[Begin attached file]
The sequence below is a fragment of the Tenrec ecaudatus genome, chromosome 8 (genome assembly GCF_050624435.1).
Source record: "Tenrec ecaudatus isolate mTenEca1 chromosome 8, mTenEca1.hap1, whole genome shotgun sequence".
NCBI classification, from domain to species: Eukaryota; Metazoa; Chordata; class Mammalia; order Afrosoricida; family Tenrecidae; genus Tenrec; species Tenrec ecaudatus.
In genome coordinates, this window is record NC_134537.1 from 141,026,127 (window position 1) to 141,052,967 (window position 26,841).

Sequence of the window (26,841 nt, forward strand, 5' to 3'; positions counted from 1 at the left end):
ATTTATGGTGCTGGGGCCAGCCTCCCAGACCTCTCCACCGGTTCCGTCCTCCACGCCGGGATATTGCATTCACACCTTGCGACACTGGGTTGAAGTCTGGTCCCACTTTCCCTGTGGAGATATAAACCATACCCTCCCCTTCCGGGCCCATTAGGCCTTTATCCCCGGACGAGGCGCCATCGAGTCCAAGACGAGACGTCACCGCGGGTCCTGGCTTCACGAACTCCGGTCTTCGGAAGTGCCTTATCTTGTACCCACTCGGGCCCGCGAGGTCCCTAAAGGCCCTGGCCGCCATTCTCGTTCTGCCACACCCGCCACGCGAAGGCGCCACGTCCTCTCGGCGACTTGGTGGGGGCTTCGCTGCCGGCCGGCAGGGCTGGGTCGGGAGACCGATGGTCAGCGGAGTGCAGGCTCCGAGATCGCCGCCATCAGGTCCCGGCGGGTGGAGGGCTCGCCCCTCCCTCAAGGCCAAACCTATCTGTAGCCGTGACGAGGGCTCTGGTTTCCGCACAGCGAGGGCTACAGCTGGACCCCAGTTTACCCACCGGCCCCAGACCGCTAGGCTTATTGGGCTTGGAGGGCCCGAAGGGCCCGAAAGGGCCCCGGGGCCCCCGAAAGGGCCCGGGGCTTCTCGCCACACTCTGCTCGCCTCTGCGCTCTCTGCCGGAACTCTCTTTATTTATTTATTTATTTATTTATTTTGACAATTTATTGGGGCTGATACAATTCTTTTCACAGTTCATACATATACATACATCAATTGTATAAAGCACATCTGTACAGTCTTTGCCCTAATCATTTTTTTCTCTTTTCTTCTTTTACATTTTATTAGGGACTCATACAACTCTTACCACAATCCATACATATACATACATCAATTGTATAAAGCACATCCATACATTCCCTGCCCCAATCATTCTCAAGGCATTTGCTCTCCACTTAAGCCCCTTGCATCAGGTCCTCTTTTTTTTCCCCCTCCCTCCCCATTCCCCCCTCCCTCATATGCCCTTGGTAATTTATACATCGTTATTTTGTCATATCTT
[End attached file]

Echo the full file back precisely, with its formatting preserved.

The sequence below is a fragment of the Tenrec ecaudatus genome, chromosome 8 (genome assembly GCF_050624435.1).
Source record: "Tenrec ecaudatus isolate mTenEca1 chromosome 8, mTenEca1.hap1, whole genome shotgun sequence".
NCBI classification, from domain to species: Eukaryota; Metazoa; Chordata; class Mammalia; order Afrosoricida; family Tenrecidae; genus Tenrec; species Tenrec ecaudatus.
In genome coordinates, this window is record NC_134537.1 from 141,026,127 (window position 1) to 141,052,967 (window position 26,841).

Sequence of the window (26,841 nt, forward strand, 5' to 3'; positions counted from 1 at the left end):
ATTTATGGTGCTGGGGCCAGCCTCCCAGACCTCTCCACCGGTTCCGTCCTCCACGCCGGGATATTGCATTCACACCTTGCGACACTGGGTTGAAGTCTGGTCCCACTTTCCCTGTGGAGATATAAACCATACCCTCCCCTTCCGGGCCCATTAGGCCTTTATCCCCGGACGAGGCGCCATCGAGTCCAAGACGAGACGTCACCGCGGGTCCTGGCTTCACGAACTCCGGTCTTCGGAAGTGCCTTATCTTGTACCCACTCGGGCCCGCGAGGTCCCTAAAGGCCCTGGCCGCCATTCTCGTTCTGCCACACCCGCCACGCGAAGGCGCCACGTCCTCTCGGCGACTTGGTGGGGGCTTCGCTGCCGGCCGGCAGGGCTGGGTCGGGAGACCGATGGTCAGCGGAGTGCAGGCTCCGAGATCGCCGCCATCAGGTCCCGGCGGGTGGAGGGCTCGCCCCTCCCTCAAGGCCAAACCTATCTGTAGCCGTGACGAGGGCTCTGGTTTCCGCACAGCGAGGGCTACAGCTGGACCCCAGTTTACCCACCGGCCCCAGACCGCTAGGCTTATTGGGCTTGGAGGGCCCGAAGGGCCCGAAAGGGCCCCGGGGCCCCCGAAAGGGCCCGGGGCTTCTCGCCACACTCTGCTCGCCTCTGCGCTCTCTGCCGGAACTCTCTTTATTTATTTATTTATTTATTTATTTTGACAATTTATTGGGGCTGATACAATTCTTTTCACAGTTCATACATATACATACATCAATTGTATAAAGCACATCTGTACAGTCTTTGCCCTAATCATTTTTTTCTCTTTTCTTCTTTTACATTTTATTAGGGACTCATACAACTCTTACCACAATCCATACATATACATACATCAATTGTATAAAGCACATCCATACATTCCCTGCCCCAATCATTCTCAAGGCATTTGCTCTCCACTTAAGCCCCTTGCATCAGGTCCTCTTTTTTTTCCCCCTCCCTCCCCATTCCCCCCTCCCTCATATGCCCTTGGTAATTTATACATCGTTATTTTGTCATATCTT